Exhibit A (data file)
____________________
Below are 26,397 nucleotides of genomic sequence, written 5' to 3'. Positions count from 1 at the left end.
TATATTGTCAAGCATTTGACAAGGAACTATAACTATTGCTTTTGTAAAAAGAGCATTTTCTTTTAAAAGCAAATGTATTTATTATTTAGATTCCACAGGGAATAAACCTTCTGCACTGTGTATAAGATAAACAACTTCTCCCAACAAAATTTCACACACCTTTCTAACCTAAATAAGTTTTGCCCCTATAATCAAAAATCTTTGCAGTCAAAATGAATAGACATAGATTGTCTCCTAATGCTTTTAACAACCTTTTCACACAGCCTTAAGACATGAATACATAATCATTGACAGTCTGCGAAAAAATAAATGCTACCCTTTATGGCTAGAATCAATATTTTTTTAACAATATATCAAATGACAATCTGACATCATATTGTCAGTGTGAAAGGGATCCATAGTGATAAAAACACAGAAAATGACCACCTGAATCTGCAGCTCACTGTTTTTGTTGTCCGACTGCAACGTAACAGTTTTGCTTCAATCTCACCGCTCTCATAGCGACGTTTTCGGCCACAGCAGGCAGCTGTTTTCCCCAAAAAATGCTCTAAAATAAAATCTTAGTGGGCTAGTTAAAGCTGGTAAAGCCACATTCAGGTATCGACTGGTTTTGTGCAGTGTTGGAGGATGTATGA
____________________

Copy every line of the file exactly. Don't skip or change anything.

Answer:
Below are 26,397 nucleotides of genomic sequence, written 5' to 3'. Positions count from 1 at the left end.
TATATTGTCAAGCATTTGACAAGGAACTATAACTATTGCTTTTGTAAAAAGAGCATTTTCTTTTAAAAGCAAATGTATTTATTATTTAGATTCCACAGGGAATAAACCTTCTGCACTGTGTATAAGATAAACAACTTCTCCCAACAAAATTTCACACACCTTTCTAACCTAAATAAGTTTTGCCCCTATAATCAAAAATCTTTGCAGTCAAAATGAATAGACATAGATTGTCTCCTAATGCTTTTAACAACCTTTTCACACAGCCTTAAGACATGAATACATAATCATTGACAGTCTGCGAAAAAATAAATGCTACCCTTTATGGCTAGAATCAATATTTTTTTAACAATATATCAAATGACAATCTGACATCATATTGTCAGTGTGAAAGGGATCCATAGTGATAAAAACACAGAAAATGACCACCTGAATCTGCAGCTCACTGTTTTTGTTGTCCGACTGCAACGTAACAGTTTTGCTTCAATCTCACCGCTCTCATAGCGACGTTTTCGGCCACAGCAGGCAGCTGTTTTCCCCAAAAAATGCTCTAAAATAAAATCTTAGTGGGCTAGTTAAAGCTGGTAAAGCCACATTCAGGTATCGACTGGTTTTGTGCAGTGTTGGAGGATGTATGA